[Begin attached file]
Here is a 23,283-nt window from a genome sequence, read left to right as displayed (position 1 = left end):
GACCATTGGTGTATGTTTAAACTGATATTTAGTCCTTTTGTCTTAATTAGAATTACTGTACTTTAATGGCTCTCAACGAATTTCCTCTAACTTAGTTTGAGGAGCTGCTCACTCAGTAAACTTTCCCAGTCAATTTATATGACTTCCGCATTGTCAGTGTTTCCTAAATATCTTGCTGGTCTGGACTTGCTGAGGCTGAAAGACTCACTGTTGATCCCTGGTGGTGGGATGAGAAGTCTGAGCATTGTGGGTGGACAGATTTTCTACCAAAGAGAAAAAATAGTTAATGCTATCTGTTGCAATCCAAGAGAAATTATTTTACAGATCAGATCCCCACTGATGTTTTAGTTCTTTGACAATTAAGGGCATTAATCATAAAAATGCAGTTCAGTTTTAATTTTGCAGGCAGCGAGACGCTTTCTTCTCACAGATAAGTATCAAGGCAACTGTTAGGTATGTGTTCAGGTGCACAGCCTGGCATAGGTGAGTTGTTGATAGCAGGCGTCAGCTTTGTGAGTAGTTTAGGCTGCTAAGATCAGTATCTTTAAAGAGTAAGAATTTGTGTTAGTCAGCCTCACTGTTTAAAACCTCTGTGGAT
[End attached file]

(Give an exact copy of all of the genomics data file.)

Here is a 23,283-nt window from a genome sequence, read left to right as displayed (position 1 = left end):
GACCATTGGTGTATGTTTAAACTGATATTTAGTCCTTTTGTCTTAATTAGAATTACTGTACTTTAATGGCTCTCAACGAATTTCCTCTAACTTAGTTTGAGGAGCTGCTCACTCAGTAAACTTTCCCAGTCAATTTATATGACTTCCGCATTGTCAGTGTTTCCTAAATATCTTGCTGGTCTGGACTTGCTGAGGCTGAAAGACTCACTGTTGATCCCTGGTGGTGGGATGAGAAGTCTGAGCATTGTGGGTGGACAGATTTTCTACCAAAGAGAAAAAATAGTTAATGCTATCTGTTGCAATCCAAGAGAAATTATTTTACAGATCAGATCCCCACTGATGTTTTAGTTCTTTGACAATTAAGGGCATTAATCATAAAAATGCAGTTCAGTTTTAATTTTGCAGGCAGCGAGACGCTTTCTTCTCACAGATAAGTATCAAGGCAACTGTTAGGTATGTGTTCAGGTGCACAGCCTGGCATAGGTGAGTTGTTGATAGCAGGCGTCAGCTTTGTGAGTAGTTTAGGCTGCTAAGATCAGTATCTTTAAAGAGTAAGAATTTGTGTTAGTCAGCCTCACTGTTTAAAACCTCTGTGGAT